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Photos: President Buhari attends 52nd ECOWAS Heads of State Summit in Abujaand Seeks Regional Cooperation In Evacuation, Resettlement Of Stranded Migrants

President Muhammadu Buhari is seeking the possibility of putting in place a well-run regional mechanism for the evacuation, resettlement and empowerment of stranded ECOWAS migrant citizens abroad.



He made the call yesterday in Abuja  at the  Ordinary Session of the Authority of Heads of State and Government of the Economic Community of West African States.



President Buhari lamented that in West Africa, citizens live in constant threat of violent terrorist groups such as Boko Haram, AQIM and Al-Qaida.


According to him, nearly every week we see and hear the horror of human trafficking perpetrated by trans-border syndicates, who lure  youths to slavery through irregular migration.


He said “We see the consequences, on our young men and women and on our economies, of drug trafficking and capital flight. Accordingly, it is imperative that we take urgent action to address these challenges.


“In collaboration with the International Organisation for Migration, we, in Nigeria, have been evacuating our compatriots who are stranded in Libya. Returnees have been receiving needed support including from state governments and   some  non-governmental organisations.


“I have instructed the National Emergency Management Agency to speed up the evacuation of all Nigerians stranded in Libya and facilitate their resettlement.


“In view of the enormity of this challenge, may I suggest that we look into the possibility of putting in place a well run regional mechanism for the evacuation, resettlement  and empowerment of stranded ECOWAS citizens abroad.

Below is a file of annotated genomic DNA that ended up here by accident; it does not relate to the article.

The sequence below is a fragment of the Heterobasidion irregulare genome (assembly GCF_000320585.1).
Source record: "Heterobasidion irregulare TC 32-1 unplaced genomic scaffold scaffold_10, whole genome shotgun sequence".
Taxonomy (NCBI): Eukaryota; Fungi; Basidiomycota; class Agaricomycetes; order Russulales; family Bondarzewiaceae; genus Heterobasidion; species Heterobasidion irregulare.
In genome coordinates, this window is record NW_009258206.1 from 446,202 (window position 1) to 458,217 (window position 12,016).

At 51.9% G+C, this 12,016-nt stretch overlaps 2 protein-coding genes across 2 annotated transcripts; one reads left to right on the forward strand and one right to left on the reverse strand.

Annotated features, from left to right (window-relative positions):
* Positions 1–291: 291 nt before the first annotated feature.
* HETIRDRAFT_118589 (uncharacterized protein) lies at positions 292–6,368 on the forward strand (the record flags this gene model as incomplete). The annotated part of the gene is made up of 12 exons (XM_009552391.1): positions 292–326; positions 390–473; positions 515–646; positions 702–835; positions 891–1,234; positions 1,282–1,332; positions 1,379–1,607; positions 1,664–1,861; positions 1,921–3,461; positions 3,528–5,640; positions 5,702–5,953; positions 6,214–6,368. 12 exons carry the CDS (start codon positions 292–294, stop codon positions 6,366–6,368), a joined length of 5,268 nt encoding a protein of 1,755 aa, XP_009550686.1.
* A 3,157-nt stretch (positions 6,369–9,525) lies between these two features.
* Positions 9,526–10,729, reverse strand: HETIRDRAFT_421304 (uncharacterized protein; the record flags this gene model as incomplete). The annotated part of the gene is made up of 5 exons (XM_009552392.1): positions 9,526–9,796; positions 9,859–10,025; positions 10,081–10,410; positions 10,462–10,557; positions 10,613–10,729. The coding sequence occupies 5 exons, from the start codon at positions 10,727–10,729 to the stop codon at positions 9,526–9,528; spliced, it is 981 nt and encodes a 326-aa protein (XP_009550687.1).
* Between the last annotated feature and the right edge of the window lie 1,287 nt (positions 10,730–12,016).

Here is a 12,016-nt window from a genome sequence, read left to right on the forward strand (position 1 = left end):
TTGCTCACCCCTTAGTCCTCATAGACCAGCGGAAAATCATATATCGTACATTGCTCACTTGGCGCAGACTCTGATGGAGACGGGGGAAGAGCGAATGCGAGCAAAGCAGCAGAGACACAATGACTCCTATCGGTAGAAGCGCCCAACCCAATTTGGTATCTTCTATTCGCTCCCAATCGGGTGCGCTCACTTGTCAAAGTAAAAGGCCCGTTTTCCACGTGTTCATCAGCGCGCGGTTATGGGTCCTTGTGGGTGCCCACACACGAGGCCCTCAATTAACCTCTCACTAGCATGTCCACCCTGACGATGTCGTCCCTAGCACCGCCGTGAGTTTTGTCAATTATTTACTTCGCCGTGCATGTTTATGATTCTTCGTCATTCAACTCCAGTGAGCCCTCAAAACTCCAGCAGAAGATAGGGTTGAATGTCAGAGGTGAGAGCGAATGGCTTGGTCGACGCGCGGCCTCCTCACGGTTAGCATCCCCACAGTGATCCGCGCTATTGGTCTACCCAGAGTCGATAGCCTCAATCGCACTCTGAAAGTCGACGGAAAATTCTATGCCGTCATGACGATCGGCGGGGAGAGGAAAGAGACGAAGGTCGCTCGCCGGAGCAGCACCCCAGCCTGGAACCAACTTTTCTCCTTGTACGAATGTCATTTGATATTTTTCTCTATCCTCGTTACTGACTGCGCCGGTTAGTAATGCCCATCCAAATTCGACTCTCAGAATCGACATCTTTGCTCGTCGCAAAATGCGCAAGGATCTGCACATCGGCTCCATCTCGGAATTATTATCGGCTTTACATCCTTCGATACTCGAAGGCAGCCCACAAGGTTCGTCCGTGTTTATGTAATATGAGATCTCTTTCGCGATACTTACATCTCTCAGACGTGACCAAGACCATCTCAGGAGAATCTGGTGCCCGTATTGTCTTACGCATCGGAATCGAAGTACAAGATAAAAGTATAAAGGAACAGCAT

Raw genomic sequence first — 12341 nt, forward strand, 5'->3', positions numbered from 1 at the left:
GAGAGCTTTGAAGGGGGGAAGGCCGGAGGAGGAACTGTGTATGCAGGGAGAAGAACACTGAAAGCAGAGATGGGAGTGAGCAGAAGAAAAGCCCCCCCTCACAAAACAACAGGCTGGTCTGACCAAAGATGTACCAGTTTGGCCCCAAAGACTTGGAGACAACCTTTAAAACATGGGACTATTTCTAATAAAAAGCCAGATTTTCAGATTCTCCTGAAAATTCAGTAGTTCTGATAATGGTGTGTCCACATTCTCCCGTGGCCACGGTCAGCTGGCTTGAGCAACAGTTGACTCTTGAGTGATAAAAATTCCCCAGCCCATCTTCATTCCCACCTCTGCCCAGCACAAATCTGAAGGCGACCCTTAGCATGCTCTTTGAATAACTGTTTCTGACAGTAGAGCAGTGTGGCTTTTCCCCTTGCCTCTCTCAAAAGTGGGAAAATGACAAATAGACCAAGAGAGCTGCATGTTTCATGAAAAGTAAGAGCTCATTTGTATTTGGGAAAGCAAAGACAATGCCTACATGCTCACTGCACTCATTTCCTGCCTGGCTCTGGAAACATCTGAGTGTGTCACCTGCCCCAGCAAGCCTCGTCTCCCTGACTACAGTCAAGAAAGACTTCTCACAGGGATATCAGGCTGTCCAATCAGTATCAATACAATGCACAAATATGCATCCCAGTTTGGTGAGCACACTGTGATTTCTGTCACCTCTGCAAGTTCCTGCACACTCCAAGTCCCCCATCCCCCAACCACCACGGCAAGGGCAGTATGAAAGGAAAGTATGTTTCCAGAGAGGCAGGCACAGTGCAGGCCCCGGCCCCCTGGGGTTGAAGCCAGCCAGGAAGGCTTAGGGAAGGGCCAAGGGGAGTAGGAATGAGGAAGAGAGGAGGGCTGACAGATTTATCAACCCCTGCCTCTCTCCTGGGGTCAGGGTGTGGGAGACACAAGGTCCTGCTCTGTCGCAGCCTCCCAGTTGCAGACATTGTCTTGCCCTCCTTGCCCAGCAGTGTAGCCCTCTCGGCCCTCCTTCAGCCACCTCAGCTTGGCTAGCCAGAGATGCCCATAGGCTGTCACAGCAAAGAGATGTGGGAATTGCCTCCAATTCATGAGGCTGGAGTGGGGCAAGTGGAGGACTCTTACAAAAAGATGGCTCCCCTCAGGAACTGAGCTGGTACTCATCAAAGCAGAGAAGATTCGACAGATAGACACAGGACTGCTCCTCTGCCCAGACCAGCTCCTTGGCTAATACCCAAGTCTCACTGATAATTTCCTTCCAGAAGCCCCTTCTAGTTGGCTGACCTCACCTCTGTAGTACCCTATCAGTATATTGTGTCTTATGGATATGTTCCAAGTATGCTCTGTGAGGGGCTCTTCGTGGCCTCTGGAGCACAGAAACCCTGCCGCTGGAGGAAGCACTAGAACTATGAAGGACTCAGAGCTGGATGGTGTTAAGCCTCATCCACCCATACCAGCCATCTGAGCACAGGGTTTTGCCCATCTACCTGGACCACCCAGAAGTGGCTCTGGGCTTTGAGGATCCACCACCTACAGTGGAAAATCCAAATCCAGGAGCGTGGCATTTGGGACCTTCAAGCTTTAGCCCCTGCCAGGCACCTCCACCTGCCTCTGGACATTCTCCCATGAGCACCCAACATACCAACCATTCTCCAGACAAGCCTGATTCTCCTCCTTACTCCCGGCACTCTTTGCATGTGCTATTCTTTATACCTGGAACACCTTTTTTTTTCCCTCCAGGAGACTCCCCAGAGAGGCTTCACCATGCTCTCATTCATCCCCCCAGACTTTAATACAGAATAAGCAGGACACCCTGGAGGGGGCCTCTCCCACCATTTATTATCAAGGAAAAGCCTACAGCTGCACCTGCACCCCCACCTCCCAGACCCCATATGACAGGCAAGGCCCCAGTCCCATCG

“Meanwhile, we should step up dialogue with our European partners in our efforts to jointly address this challenge which affect us all.”


President Buhari contended that  the long term solutions to these challenges is to create conditions of peace and security in ECOWAS countries and sustainable development of our economies.


Only through this, he noted that  the countries can create jobs and other conditions in which the  youths will have little or no excuse to embark on the suicidal venture of irregular migration.


Regrettably, Buhari observed that  there is growing reluctance from the region’s development partners to be more proactive in support of  efforts of the countries in the trgion.


He, however, said, the region’s shared  challenges make it imperative for the cooperation to be developed and intensified.


According to him, “Thanks to the foresight of our predecessors, this Authority of Heads of State and Government adopted, in 2001 the “ECOWAS Protocol on Democracy and Good Governance. Since then, our region has been steadily developing the culture of democratic  practice, including good governance and respect for the rule of law.


“This trend has just been demonstrated in Liberia. I salute the people of Liberia for the manner in which they conducted themselves during and in the aftermath of the just concluded general elections.


“It is my fervent hope that the same attitude prevails in the coming run-off election scheduled to hold on 26 December, and a new president is inaugurated  in January, 2018 as per the provision of the country’s constitution. My dear sister, Your Excellency Sirleaf-Johnson, we appreciate the leadership you demonstrated in this electoral process.”